Forces of Valor 83003 British 7th Armoured Division "The Desert Rats" Figure Pack (1:32 Scale)
"After [El] Alamein, we never had a defeat."
- British Prime Minister Winston Churchill
The true Forces of Valor...the men that fought the battles, the men behind the machines, and the men that paid the ultimate sacrifice. These men came from every nation and every creed to battle on their countries' behalf. Unrecognized acts of heroism occurred every hour of every day across every battlefield all over the world.
The battles of World War II raged all over Europe and the Far East. From the harsh desert climate of North Africa to the rain soaked Western European Theatre to the extreme cold at the heart of Germany and Eastern Europe, the men of World War II fought bravely wherever they were and no matter what they faced.
This set consists of five British soldiers in various poses from the 7th Armored Division ("The Desert Rats"). Comes with sandbags and a variety of battlefield equipment.
Height: 2 inches
Release Date: June 2003
Historical Account: "The Desert Rats" - According to Field Marshal Lord Carver, himself a former Desert Rat, the 7th Armoured Division's name and emblem were inspired by a pet jerboa kept by a regimental signaller. Seeing the beast, the division's then commander, Major-General "Hobo" Hobart, is said to have remarked, "This little animal should become our emblem. We must learn to live as he does, the hard way, in the desert."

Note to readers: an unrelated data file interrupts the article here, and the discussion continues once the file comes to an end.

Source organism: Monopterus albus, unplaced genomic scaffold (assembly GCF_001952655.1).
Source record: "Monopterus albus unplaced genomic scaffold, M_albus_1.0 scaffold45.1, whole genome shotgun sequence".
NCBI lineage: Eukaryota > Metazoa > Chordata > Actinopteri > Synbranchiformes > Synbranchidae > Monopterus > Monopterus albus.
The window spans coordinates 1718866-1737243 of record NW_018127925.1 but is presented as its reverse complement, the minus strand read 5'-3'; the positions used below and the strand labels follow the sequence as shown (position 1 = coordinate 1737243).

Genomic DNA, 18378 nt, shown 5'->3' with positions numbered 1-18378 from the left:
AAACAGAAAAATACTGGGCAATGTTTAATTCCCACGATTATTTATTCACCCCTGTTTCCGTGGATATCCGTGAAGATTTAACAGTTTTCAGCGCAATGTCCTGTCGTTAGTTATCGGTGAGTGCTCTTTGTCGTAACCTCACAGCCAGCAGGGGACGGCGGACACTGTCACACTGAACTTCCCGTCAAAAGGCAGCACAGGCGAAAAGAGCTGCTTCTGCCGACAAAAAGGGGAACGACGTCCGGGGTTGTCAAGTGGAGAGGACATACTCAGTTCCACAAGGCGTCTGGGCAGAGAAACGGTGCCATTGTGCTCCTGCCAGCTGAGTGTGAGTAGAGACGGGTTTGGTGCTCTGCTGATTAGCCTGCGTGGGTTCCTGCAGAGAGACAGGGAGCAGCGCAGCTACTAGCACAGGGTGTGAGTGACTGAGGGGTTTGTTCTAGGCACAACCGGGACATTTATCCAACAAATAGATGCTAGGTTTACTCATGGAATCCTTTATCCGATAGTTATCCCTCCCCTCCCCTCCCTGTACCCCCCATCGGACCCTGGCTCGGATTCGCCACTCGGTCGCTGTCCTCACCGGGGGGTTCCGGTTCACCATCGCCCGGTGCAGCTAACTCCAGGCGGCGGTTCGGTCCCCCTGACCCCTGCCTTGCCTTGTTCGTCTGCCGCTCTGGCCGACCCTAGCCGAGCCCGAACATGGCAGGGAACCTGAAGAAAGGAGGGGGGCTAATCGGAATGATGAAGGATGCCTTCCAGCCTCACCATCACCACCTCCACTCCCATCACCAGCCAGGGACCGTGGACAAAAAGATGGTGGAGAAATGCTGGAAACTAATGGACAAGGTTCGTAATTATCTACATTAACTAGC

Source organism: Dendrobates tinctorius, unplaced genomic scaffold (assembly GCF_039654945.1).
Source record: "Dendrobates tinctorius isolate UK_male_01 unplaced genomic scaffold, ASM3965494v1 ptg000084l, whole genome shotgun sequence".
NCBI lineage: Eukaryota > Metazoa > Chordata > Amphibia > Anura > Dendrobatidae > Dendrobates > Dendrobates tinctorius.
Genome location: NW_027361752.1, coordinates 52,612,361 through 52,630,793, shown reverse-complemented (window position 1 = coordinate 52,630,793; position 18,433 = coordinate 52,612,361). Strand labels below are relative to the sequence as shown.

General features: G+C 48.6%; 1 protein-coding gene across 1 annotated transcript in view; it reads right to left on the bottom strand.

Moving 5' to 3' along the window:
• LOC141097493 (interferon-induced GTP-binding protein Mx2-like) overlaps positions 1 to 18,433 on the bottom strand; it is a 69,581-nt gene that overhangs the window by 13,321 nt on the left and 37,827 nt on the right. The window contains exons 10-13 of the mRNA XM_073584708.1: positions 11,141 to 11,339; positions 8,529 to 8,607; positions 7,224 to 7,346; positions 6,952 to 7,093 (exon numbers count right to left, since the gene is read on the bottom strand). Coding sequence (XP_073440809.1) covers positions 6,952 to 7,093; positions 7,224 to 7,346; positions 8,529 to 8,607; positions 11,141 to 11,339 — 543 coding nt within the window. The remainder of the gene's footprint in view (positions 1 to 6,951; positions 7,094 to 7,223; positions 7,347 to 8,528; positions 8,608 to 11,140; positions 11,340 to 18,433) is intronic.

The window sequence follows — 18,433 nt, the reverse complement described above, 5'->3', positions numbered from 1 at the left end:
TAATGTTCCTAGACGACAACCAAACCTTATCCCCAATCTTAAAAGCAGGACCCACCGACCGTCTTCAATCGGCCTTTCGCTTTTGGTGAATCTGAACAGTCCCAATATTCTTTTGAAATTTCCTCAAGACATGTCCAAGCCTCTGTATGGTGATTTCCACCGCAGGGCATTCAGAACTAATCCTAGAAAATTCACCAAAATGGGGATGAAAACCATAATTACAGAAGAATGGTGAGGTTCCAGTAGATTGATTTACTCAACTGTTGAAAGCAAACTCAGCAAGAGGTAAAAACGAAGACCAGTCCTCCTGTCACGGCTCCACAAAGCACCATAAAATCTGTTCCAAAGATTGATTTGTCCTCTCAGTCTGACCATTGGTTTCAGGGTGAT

And, having trained its men to fight and win battles in the vast Western Desert, the division played a crucial, and decisive, role in the North African campaign. Three times - in 1940, '41 and '42 - German and Italian forces attempted to take control of the North African coast. Three times they were driven back, by the UK's Eighth Army, the heaviest fighting taking place near Tobruk in Libya.
The German commander, Lieutenant-General Erwin Rommel - the charismatic and respected 'Desert Fox' - promised his men that, if they took Tobruk, he would build a monument to commemorate the victory. If they lost, though, the
Afrika Korps would bury its dead there. The German cemeteries still to be seen on the Libyan coastline bear mute testament to Rommel's failure and the Desert Rats' hard-won success.
But it was victory at El Alamein in October 1942 - which came after one of the biggest artillery barrages of the war - that sealed Rommel's fate in North Africa and brought the Desert Rats, the Eighth Army and its commander, General Bernard Montgomery, eternal fame.
Not surprisingly, the Desert Rats' war did not end there. They fought in some of the war's bloodiest battles; at Salerno, in Normandy. and crossing the Rhine into Germany. And they ended the war by marching in the victory parade at the very heart of the Third Reich, Berlin itself.